Australia contests for non-permanent seat in UNSC in 2029-30
Australia on Wednesday announced its bid for a non-permanent seat in the UN Security Council, with Foreign Minister Julie Bishop stressing on the need for international cooperation to tackle security challenges.
Melbourne: Australia on Wednesday announced its bid for a non-permanent seat in the UN Security Council, with Foreign Minister Julie Bishop stressing on the need for international cooperation to tackle security challenges.
"If elected, Australia will use our term to support Australia's core national security interests, while enhancing our international influence by making a practical constructive contribution across the Security Council's agenda," she said.
Australia, whose last two-year term ended in December 2014, would make its bid for a non-permanent seat in 2029-30.
The UN Security Council includes 10 non-permanent members, with five elected each year.
Noting that need for strong international cooperation to tackle global security challenges was becoming more pressing each year, Bishop said, "Australia seeks this term determined that elected members can and should make a difference in increasing the Security Council's effectiveness in maintaining international peace and security."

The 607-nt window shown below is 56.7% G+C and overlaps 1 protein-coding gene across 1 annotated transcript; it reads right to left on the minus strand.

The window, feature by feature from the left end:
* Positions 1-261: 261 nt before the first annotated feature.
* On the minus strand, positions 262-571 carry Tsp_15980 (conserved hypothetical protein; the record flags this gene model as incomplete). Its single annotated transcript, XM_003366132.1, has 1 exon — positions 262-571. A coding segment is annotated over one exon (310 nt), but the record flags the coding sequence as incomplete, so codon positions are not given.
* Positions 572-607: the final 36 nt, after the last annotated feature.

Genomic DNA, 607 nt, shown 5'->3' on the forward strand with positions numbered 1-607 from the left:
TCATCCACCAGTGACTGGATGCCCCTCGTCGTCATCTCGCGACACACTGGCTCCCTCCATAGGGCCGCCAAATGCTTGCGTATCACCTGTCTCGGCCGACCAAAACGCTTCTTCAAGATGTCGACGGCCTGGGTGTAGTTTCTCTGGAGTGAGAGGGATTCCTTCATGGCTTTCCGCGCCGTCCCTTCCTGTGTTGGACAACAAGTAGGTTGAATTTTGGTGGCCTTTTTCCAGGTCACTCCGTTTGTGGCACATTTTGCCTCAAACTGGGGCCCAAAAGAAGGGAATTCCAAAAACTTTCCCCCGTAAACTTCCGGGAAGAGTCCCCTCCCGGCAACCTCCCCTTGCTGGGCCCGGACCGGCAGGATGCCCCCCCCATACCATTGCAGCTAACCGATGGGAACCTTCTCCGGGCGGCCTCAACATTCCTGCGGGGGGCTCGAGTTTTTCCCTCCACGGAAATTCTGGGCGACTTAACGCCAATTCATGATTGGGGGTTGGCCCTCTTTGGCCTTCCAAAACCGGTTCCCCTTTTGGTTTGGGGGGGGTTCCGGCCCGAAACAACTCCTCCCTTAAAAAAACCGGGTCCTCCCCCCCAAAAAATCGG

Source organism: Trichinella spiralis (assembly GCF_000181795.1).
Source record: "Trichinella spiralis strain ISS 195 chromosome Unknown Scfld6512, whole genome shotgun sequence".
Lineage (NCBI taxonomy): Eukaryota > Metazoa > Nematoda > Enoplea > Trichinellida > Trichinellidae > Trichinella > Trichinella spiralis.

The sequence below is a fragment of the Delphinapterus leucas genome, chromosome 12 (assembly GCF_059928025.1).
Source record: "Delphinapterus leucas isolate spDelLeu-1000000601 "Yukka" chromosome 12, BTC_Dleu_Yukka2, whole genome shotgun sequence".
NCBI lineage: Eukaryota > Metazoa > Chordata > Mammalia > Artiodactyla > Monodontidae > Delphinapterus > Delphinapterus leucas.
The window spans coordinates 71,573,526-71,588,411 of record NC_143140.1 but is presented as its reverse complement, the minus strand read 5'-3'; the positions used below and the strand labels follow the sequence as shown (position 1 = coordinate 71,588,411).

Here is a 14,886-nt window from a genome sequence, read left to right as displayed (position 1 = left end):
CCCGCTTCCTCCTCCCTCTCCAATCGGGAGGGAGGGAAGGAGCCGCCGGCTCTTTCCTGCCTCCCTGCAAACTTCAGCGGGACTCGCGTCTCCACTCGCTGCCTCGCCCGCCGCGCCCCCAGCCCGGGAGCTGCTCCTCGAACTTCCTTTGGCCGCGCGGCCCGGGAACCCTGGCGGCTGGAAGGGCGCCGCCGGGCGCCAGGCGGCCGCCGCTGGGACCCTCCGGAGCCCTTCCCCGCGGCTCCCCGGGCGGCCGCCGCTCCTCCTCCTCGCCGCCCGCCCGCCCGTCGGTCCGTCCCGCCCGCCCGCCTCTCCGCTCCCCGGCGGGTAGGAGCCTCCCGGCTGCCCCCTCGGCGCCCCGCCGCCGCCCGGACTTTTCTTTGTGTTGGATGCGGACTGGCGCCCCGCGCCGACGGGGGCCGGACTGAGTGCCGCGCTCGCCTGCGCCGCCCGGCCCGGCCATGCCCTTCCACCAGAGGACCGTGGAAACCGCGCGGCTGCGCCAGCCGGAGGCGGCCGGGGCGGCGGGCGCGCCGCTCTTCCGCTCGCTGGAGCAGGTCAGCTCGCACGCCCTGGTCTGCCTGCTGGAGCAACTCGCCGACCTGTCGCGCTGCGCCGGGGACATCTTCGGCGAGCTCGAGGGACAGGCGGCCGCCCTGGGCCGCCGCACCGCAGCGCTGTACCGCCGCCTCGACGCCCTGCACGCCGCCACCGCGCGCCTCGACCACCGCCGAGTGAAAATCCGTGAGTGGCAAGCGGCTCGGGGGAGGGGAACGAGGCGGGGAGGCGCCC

"Australia served with distinction throughout our last two-year term, which ended in December 2014. We championed initiatives that directly supported our national security interests, taking the lead on a number of landmark resolutions," Bishop said.
The 2029-30 term is the first available opportunity to nominate for a seat that is uncontested, giving Australia the greatest chance of success.
Australia is also a candidate for the Human Rights Council for the term 2018-20.
"We are an international leader in advancing the rights of women and girls, strengthening governance and democratic institutions, and promoting freedom of expression," she said.
As a member of the Human Rights Council, Australia would bring a clear focus on addressing human rights violations and holding perpetrators to account.
Australia would also be a leading advocate for global abolition of the death penalty, she said.
Australia chaired the al Qaeda, Taliban and Iran sanctions committees and coordinated the Council's work on Afghanistan.
"We pressed for a concerted international response to the rise of Da'esh and the threat of foreign terrorist fighters," Bishop said.
"Australia promoted the linkages between human rights protection and political stability and security, including putting the human rights situation in North Korea on the Council's formal agenda," he added.